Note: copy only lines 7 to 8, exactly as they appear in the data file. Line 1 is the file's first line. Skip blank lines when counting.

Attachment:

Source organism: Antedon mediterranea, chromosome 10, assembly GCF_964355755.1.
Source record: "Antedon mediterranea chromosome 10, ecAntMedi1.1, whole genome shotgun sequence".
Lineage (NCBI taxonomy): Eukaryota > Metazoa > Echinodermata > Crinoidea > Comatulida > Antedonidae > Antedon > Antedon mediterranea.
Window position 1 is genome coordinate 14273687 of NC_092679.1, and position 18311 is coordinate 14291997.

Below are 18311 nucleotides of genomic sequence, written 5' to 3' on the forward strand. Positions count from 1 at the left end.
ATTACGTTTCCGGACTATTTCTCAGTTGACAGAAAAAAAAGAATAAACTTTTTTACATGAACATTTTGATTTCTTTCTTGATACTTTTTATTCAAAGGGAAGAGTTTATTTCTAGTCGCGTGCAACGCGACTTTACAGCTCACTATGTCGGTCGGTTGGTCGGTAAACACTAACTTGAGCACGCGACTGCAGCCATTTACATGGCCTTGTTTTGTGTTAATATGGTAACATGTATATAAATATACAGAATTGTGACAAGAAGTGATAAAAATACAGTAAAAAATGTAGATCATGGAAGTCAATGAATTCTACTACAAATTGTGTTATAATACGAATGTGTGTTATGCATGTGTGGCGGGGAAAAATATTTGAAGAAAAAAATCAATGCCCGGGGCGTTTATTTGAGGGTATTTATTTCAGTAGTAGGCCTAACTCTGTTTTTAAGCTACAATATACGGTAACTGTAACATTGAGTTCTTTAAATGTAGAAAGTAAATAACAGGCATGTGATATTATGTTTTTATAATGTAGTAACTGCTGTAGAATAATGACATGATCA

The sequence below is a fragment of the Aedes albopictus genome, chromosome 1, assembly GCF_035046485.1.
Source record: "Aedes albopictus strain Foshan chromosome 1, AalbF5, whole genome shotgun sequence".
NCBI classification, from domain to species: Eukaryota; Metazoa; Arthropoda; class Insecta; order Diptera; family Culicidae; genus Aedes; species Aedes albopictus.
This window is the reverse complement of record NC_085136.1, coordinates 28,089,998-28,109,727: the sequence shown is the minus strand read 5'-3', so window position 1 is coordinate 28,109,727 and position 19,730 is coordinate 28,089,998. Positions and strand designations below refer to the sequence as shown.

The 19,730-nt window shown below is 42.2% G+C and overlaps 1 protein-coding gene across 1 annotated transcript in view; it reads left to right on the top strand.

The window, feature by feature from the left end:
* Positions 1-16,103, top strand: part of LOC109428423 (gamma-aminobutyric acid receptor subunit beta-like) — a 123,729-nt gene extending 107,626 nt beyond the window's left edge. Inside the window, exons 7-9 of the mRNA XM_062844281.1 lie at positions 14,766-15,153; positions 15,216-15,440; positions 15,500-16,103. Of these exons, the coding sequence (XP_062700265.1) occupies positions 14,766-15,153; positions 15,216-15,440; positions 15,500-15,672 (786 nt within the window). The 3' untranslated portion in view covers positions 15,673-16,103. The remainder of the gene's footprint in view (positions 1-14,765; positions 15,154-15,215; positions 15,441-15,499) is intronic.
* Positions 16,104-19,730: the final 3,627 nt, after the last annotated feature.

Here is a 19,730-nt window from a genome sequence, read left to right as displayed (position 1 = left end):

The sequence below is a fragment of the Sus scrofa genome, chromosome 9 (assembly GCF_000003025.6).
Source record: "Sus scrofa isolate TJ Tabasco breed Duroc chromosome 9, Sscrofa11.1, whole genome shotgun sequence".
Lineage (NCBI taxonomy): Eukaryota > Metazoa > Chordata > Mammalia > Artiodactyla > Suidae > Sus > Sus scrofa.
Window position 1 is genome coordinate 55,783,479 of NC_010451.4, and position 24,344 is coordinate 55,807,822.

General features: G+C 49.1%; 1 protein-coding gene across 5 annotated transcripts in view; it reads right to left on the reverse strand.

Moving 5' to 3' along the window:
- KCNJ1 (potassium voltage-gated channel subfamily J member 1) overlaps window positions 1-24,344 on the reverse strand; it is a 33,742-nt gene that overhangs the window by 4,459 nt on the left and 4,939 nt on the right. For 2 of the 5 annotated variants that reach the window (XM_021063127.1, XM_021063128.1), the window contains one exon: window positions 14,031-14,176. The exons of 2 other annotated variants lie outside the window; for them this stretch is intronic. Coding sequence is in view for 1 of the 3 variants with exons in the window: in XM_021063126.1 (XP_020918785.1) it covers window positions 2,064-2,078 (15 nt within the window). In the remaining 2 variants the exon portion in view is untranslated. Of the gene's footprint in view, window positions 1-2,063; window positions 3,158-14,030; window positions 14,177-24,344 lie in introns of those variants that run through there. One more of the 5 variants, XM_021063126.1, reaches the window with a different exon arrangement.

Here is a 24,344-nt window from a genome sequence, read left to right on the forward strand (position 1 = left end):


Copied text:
The sequence below is a fragment of the Aedes albopictus genome, chromosome 1, assembly GCF_035046485.1.
Source record: "Aedes albopictus strain Foshan chromosome 1, AalbF5, whole genome shotgun sequence".